> From August 18–20, 1996, the San Jose Mercury News published the Dark Alliance series by Gary Webb, which claimed:
> > For the better part of a decade, a San Francisco Bay Area drug ring sold tons of cocaine to the Crips and Bloods street gangs of Los Angeles and funneled millions in drug profits to a Latin American guerrilla army run by the U.S. Central Intelligence Agency. [This drug ring] opened the first pipeline between Colombia's cocaine cartels and the black neighborhoods of Los Angeles [and, as a result,] the cocaine that flooded in helped spark a crack explosion in urban America.
People should be equally suspicious when someone argues the system is in inherently fair, because it is often used to insulate ourselves from injustice.
It suggests we don't have to worry about inequality or the messy interventions that would be required to eliminate it.
How do you figure? Is it easier or harder to fight discrimination in, say, employment when, "We don't hire negroes," is stated upfront, compared to when black applicants are denied for "cultural fit" reasons?
>something else is clearly doing the lion's share of destruction.
Again, how do you figure?
Everywhere I've worked professionally I've had black coworkers. Everywhere I've hired considered and hired black applicants. I've had black supervisors. I've had black colleagues. I've had black reports. And this is true of virtually every professional environment I've interacted with, at least here in the South.
This most certainly wouldn't have been the case in 1950. And that confirms that such discriminatory systems aren't more powerful now than they were in generations past.
Really, I think claims to the contrary are absurd on their face.
I still await your further thoughts.
>Is it easier or harder to fight discrimination in, say, employment when, "We don't hire negroes," is stated upfront, compared to when black applicants are denied for "cultural fit" reasons?
And expound upon this assertion:
>>Is it easier or harder to fight discrimination in, say, employment when, "We don't hire negroes," is stated upfront, compared to when black applicants are denied for "cultural fit" reasons?
You are begging the question. Of course it's easier to fight enemies who are out in the open, distinct, and widespread. And it's harder to fight enemies that are well-camouflaged. But it's also harder to fight enemies that are partially imagined, distorted, and sometimes nonexistent.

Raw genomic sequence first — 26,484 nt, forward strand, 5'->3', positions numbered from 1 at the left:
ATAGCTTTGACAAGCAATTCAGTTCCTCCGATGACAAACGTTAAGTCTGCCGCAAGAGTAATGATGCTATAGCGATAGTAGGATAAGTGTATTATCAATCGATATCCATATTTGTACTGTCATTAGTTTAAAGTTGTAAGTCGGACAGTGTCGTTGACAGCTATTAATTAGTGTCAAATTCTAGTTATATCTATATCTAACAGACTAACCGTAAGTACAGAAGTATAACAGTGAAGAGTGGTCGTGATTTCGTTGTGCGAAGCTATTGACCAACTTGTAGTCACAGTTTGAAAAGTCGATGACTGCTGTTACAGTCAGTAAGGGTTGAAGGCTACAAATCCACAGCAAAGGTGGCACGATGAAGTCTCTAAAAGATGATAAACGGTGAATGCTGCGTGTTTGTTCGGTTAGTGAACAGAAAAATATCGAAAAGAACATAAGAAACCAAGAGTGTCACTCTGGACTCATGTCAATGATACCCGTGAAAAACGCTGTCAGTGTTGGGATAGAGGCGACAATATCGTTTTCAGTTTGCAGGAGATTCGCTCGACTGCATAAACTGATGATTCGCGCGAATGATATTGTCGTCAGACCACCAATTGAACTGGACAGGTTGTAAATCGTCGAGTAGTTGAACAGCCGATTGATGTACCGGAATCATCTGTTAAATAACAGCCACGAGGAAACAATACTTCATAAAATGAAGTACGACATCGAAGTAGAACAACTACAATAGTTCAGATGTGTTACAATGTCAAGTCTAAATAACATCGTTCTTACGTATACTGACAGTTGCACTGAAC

I take issue with your insinuation, as I tried to illustrate in my anecdote, that discrimination where black applicants are denied for "cultural fit" reasons, is widespread.
>And expound upon this assertion:
>>something else is clearly doing the lion's share of destruction.
It's pretty simple, really. If one concludes that discrimination isn't as prevalent as it was decades ago and has diminished as time has passed while also noticing that its attributed consequences are more prevalent, then it's reasonable to assume something else is to blame.
Thank you for answering the question.
>I take issue with your insinuation, as I tried to illustrate in my anecdote, that discrimination where black applicants are denied for "cultural fit" reasons, is widespread.
On what basis? I recognize your anecdote, and its anecdotal nature. I'd like you to look beyond your personal experience and justify your opinion with something verifiable.
>If one concludes that discrimination isn't as prevalent as it was decades ago and has diminished as time has passed while also noticing that its attributed consequences are more prevalent, then it's reasonable to assume something else is to blame
As this conclusion seems premature, it would be helpful to suggest what else there is to blame.
> Y'all don't quote me on this. You start out in 1954 by saying, "Nigger, nigger, nigger." By 1968 you can't say "nigger" — that hurts you. Backfires. So you say stuff like forced busing, states' rights and all that stuff. You're getting so abstract now [that] you're talking about cutting taxes, and all these things you're talking about are totally economic things and a byproduct of them is [that] blacks get hurt worse than whites. And subconsciously maybe that is part of it. I'm not saying that. But I'm saying that if it is getting that abstract, and that coded, that we are doing away with the racial problem one way or the other. You follow me — because obviously sitting around saying, "We want to cut this," is much more abstract than even the busing thing, and a hell of a lot more abstract than "Nigger, nigger."
I'm not saying the people within the government are more racist than before. But the systems that the government put into place in the 60's through the 80's were specifically designed to be racist in effect without appearing racist in intention.
If you reduce funding in segregated schools, then when desegregation happens, you protest "forced busing", you're effectively keeping black kids in worse schools.
Turns out if you criminalize marijuana and declare a "War on Drugs", you can arrest a whole bunch of young black men, lock them away and give them criminal records. Then you can go on bemoaning the lack of black role models.
Or you can simply neglect to fight redlining, ensuring that it's impossible to get a house in the white neighborhoods.
Or you can institute a policy that schools whose students fail to get good test scores are penalized. I wonder what that'll do.
I could go on, but I think James Baldwin says it best: https://youtu.be/_fZQQ7o16yQ?t=150
To preemptively respond to the argument that these policies were long ago, I like that analogy Obama gave of an ocean liner:
> Sometimes the task of government is to make incremental improvements or try to steer the ocean liner two degrees north or south so that, ten years from now, suddenly we’re in a very different place than we were